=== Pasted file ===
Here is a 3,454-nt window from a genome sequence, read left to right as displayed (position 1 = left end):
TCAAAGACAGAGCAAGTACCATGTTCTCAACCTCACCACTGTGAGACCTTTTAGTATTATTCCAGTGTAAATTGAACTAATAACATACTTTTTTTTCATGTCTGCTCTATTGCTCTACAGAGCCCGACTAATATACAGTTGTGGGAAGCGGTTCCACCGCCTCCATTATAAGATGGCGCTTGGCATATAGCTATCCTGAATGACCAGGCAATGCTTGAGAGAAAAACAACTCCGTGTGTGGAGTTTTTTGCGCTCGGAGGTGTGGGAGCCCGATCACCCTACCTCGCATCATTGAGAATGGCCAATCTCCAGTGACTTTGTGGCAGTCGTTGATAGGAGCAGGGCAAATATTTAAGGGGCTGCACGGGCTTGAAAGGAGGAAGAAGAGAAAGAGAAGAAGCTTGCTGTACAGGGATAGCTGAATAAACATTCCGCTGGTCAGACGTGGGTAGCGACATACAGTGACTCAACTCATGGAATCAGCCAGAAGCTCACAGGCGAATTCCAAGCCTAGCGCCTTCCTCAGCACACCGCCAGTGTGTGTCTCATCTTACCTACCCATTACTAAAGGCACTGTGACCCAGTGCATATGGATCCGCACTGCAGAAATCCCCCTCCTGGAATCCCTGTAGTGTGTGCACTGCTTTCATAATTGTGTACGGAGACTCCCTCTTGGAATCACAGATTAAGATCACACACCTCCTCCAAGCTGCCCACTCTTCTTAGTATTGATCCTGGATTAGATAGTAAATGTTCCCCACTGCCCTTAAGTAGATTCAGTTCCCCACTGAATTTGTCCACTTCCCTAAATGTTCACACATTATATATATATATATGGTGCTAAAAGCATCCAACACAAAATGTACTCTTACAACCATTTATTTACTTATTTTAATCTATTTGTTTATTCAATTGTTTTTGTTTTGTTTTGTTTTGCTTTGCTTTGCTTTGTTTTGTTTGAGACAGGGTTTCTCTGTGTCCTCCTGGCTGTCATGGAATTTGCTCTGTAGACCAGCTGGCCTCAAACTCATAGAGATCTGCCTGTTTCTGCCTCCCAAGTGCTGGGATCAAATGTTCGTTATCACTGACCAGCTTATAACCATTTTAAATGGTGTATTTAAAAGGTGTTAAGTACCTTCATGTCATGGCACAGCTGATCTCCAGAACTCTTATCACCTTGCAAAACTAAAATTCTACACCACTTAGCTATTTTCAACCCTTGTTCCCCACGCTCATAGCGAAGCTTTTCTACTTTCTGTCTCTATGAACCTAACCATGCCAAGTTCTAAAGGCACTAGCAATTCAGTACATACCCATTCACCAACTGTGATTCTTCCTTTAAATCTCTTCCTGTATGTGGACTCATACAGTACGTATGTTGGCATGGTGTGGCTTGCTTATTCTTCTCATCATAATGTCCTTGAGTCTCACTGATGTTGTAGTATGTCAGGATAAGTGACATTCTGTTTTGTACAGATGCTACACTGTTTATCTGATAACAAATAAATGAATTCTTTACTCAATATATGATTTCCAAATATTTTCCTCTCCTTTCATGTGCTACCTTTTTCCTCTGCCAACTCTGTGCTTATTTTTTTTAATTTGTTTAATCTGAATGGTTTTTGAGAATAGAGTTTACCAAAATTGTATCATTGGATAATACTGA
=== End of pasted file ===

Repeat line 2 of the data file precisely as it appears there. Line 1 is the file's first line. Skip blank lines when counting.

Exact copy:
TCAAAGACAGAGCAAGTACCATGTTCTCAACCTCACCACTGTGAGACCTTTTAGTATTATTCCAGTGTAAATTGAACTAATAACATACTTTTTTTTCATGTCTGCTCTATTGCTCTACAGAGCCCGACTAATATACAGTTGTGGGAAGCGGTTCCACCGCCTCCATTATAAGATGGCGCTTGGCATATAGCTATCCTGAATGACCAGGCAATGCTTGAGAGAAAAACAACTCCGTGTGTGGAGTTTTTTGCGCTCGGAGGTGTGGGAGCCCGATCACCCTACCTCGCATCATTGAGAATGGCCAATCTCCAGTGACTTTGTGGCAGTCGTTGATAGGAGCAGGGCAAATATTTAAGGGGCTGCACGGGCTTGAAAGGAGGAAGAAGAGAAAGAGAAGAAGCTTGCTGTACAGGGATAGCTGAATAAACATTCCGCTGGTCAGACGTGGGTAGCGACATACAGTGACTCAACTCATGGAATCAGCCAGAAGCTCACAGGCGAATTCCAAGCCTAGCGCCTTCCTCAGCACACCGCCAGTGTGTGTCTCATCTTACCTACCCATTACTAAAGGCACTGTGACCCAGTGCATATGGATCCGCACTGCAGAAATCCCCCTCCTGGAATCCCTGTAGTGTGTGCACTGCTTTCATAATTGTGTACGGAGACTCCCTCTTGGAATCACAGATTAAGATCACACACCTCCTCCAAGCTGCCCACTCTTCTTAGTATTGATCCTGGATTAGATAGTAAATGTTCCCCACTGCCCTTAAGTAGATTCAGTTCCCCACTGAATTTGTCCACTTCCCTAAATGTTCACACATTATATATATATATATGGTGCTAAAAGCATCCAACACAAAATGTACTCTTACAACCATTTATTTACTTATTTTAATCTATTTGTTTATTCAATTGTTTTTGTTTTGTTTTGTTTTGCTTTGCTTTGCTTTGTTTTGTTTGAGACAGGGTTTCTCTGTGTCCTCCTGGCTGTCATGGAATTTGCTCTGTAGACCAGCTGGCCTCAAACTCATAGAGATCTGCCTGTTTCTGCCTCCCAAGTGCTGGGATCAAATGTTCGTTATCACTGACCAGCTTATAACCATTTTAAATGGTGTATTTAAAAGGTGTTAAGTACCTTCATGTCATGGCACAGCTGATCTCCAGAACTCTTATCACCTTGCAAAACTAAAATTCTACACCACTTAGCTATTTTCAACCCTTGTTCCCCACGCTCATAGCGAAGCTTTTCTACTTTCTGTCTCTATGAACCTAACCATGCCAAGTTCTAAAGGCACTAGCAATTCAGTACATACCCATTCACCAACTGTGATTCTTCCTTTAAATCTCTTCCTGTATGTGGACTCATACAGTACGTATGTTGGCATGGTGTGGCTTGCTTATTCTTCTCATCATAATGTCCTTGAGTCTCACTGATGTTGTAGTATGTCAGGATAAGTGACATTCTGTTTTGTACAGATGCTACACTGTTTATCTGATAACAAATAAATGAATTCTTTACTCAATATATGATTTCCAAATATTTTCCTCTCCTTTCATGTGCTACCTTTTTCCTCTGCCAACTCTGTGCTTATTTTTTTTAATTTGTTTAATCTGAATGGTTTTTGAGAATAGAGTTTACCAAAATTGTATCATTGGATAATACTGA